Blood Pressure Drug Might Boost Chemo Success, Mouse Study Suggests
  U.S. Panel Rejects Blood Pressure Screening for Kids, Teens
  Link Seen Between Hardening of Arteries, Alzheimer's Plaques
  Stroke Affecting Younger People Worldwide, Study Shows
  Kidney Patients May Gain From Less Salt
  Snoring in Pregnancy Tied to Possible Health Concerns
  Certain Allergies Plus Blood Pressure Meds Could Be Bad Mix
  Study Finds Two Drugs Aren't Better Than One for Kidney Disease
  Healthy Lifestyle May Mean Healthy Pregnancy
  Bad Night's Sleep May Raise Blood Pressure in Kids
  Obesity Tied to Decline in Kidney Function
  New Blood Pressure Guidelines Raise the Bar for Taking Medications
  Anxiety Tied to Stroke Risk in Study
  Too Few Americans Aware of Their High Blood Pressure: Study
  Study Finds Black Women Most Likely to Have High Blood Pressure
  High Blood Pressure May Be Worse for Women
  Green Tea May Interfere With a Blood Pressure Medicine
  Sunlight Might Be Good for Your Blood Pressure: Study
  Low Vitamin D Could Up Risk for Birth Complication: Study
  Another Win for the Mediterranean-Style Diet
  High Blood Pressure in Young Adults Could Mean Heart Trouble in Middle Age
  Doctors Slower to Prescribe High Blood Pressure Meds to Younger Patients
  Blood Pressure Meds May Raise Risk of Serious Falls for Seniors
  Vegetarian Diet May Help Lower Blood Pressure, Research Suggests
  Diet to Reduce Blood Pressure May Also Stave Off Kidney Stones
  Keep Your Heart Healthy
  Nicotine Patches Don't Help Pregnant Women Quit Smoking: Study
  High Blood Pressure Common, Often Untreated in U.S. Hispanics: Study
  Even Slightly Higher Blood Pressure May Raise Stroke Risk: Study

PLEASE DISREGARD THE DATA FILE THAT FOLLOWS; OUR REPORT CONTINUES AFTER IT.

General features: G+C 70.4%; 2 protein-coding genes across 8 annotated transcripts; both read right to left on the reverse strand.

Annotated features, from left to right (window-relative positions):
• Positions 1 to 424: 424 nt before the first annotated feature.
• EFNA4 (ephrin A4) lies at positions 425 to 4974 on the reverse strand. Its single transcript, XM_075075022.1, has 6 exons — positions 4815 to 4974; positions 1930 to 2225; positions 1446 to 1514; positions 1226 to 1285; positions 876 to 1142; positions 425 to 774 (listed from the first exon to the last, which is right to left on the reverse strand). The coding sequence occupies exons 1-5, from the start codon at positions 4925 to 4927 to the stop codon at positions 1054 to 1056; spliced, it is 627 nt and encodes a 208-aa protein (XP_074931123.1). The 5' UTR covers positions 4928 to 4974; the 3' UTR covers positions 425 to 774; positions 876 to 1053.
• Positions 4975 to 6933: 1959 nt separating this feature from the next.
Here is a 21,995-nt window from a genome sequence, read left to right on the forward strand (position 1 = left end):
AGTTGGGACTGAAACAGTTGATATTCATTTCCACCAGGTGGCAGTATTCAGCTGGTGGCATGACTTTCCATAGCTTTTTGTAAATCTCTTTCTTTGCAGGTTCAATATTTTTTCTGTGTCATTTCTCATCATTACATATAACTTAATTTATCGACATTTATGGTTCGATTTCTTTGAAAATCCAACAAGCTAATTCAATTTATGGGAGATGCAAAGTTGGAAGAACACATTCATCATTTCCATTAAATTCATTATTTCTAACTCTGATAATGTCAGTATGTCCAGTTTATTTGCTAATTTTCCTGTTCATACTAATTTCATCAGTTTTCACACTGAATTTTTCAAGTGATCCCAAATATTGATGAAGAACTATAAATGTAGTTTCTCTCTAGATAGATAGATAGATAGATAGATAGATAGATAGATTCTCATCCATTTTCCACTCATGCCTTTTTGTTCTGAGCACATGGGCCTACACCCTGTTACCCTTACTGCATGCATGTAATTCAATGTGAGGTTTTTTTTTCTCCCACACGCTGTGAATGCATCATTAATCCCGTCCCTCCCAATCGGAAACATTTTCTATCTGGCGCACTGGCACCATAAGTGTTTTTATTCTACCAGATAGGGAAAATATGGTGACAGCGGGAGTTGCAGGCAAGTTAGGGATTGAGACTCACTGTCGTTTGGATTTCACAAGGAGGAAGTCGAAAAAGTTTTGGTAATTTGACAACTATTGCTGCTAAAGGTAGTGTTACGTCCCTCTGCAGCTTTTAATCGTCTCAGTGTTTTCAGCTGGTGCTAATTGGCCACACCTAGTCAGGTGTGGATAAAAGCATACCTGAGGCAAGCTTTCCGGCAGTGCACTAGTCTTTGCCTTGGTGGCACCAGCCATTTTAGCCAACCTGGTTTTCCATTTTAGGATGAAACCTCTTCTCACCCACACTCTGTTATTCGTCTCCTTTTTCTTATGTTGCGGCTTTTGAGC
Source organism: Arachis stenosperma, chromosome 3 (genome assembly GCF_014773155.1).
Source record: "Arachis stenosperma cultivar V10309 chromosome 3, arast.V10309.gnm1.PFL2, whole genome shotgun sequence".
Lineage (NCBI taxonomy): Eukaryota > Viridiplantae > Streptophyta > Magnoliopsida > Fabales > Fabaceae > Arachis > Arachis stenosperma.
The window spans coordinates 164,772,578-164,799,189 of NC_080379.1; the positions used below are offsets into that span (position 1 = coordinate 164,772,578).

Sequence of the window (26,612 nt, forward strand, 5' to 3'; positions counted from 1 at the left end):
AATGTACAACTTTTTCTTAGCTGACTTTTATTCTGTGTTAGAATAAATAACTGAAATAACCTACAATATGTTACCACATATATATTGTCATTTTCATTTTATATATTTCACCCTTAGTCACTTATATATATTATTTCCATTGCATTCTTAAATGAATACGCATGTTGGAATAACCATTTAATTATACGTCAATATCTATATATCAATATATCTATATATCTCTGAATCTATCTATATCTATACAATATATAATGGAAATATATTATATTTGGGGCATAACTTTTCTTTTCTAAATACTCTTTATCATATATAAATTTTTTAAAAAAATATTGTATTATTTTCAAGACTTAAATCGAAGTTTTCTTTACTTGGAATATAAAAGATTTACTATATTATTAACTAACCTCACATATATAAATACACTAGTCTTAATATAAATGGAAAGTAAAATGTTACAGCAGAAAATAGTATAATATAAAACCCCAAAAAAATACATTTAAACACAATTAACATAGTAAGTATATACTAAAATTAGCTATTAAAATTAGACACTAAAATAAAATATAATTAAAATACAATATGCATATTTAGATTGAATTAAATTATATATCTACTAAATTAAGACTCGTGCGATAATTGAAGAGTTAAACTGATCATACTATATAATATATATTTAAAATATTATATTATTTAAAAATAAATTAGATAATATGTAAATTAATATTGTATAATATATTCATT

Diabetes in Middle Age May Cause Memory Problems Later
  Doctors Really Do Raise Your Blood Pressure
  Keeping Blood Pressure Low Halves Risk of Second Stroke: Study
  New Blood Pressure Guidelines May Take Millions of Americans Off Meds
  Helping Doctors Spot Who's Not Taking Their Blood Pressure Meds
  College Football Players Have Stiffer Arteries, Study Finds
  Aspirin Advised for Women at High Risk for Pregnancy Complication
  A Doctor's 'People Skills' Affects Patients' Health
  Implanted Device Lowers Blood Pressure in Rat Study
  Foreclosures May Raise Neighbors' Blood Pressure
  Using Internet, Apps to Manage Blood Pressure Has Dangers: Study
  Mouse Study Hints at How Mediterranean Diet Protects the Heart
  Music May Be Especially Stimulating During Pregnancy
  Heart Risks Depend on Which Blood Pressure Number Is High: Study
  More Americans Working to Control Blood Pressure, Cholesterol: CDC
  Snoring, High Blood Pressure in Pregnancy May Raise Apnea Risk
  Spats, Conflicts Can Raise a Woman's Blood Pressure
  Caffeine Affects Teen Boys, Girls Differently, Study Says
  High Blood Pressure May Sometimes Be Overtreated: Study
  Blood Pressure Kiosks May Not Always Give Accurate Readings
  Low Vitamin D Levels Linked to High Blood Pressure
  Childhood Malnutrition Linked to High Blood Pressure Later in Life: Study
  Ecstasy Use Tied to Rare Spinal Blood Vessel Problem in Teen
  High Blood Pressure May Up Psoriasis Risk for Women
Adult Diseases and Conditions
  Vital Signs (Body Temperature, Pulse Rate, Respiration Rate, Blood Pressure)
Pediatric Diseases and Conditions
  High Blood Pressure in Children and Adolescents